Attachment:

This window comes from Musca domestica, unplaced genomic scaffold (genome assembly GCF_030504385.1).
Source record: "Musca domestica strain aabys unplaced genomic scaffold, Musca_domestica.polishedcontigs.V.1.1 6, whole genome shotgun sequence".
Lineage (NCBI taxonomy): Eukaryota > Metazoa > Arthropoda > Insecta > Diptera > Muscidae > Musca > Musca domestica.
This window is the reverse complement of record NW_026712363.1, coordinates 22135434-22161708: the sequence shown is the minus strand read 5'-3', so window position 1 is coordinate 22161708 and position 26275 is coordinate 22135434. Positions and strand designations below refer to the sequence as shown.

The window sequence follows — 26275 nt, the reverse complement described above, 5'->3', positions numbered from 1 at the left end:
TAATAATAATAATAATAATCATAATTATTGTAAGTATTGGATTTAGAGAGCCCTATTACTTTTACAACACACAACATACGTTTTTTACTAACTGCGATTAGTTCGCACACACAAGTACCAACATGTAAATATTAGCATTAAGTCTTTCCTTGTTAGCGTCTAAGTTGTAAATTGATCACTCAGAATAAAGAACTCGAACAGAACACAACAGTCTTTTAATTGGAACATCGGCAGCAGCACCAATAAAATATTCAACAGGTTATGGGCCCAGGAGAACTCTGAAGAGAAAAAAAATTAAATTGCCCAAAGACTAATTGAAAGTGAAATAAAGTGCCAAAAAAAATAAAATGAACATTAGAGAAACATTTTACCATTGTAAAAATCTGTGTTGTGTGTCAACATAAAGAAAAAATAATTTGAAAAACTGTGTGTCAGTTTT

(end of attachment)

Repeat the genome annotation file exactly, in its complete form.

This window comes from Musca domestica, unplaced genomic scaffold (genome assembly GCF_030504385.1).
Source record: "Musca domestica strain aabys unplaced genomic scaffold, Musca_domestica.polishedcontigs.V.1.1 6, whole genome shotgun sequence".
Lineage (NCBI taxonomy): Eukaryota > Metazoa > Arthropoda > Insecta > Diptera > Muscidae > Musca > Musca domestica.
This window is the reverse complement of record NW_026712363.1, coordinates 22135434-22161708: the sequence shown is the minus strand read 5'-3', so window position 1 is coordinate 22161708 and position 26275 is coordinate 22135434. Positions and strand designations below refer to the sequence as shown.

The window sequence follows — 26275 nt, the reverse complement described above, 5'->3', positions numbered from 1 at the left end:
TAATAATAATAATAATAATCATAATTATTGTAAGTATTGGATTTAGAGAGCCCTATTACTTTTACAACACACAACATACGTTTTTTACTAACTGCGATTAGTTCGCACACACAAGTACCAACATGTAAATATTAGCATTAAGTCTTTCCTTGTTAGCGTCTAAGTTGTAAATTGATCACTCAGAATAAAGAACTCGAACAGAACACAACAGTCTTTTAATTGGAACATCGGCAGCAGCACCAATAAAATATTCAACAGGTTATGGGCCCAGGAGAACTCTGAAGAGAAAAAAAATTAAATTGCCCAAAGACTAATTGAAAGTGAAATAAAGTGCCAAAAAAAATAAAATGAACATTAGAGAAACATTTTACCATTGTAAAAATCTGTGTTGTGTGTCAACATAAAGAAAAAATAATTTGAAAAACTGTGTGTCAGTTTT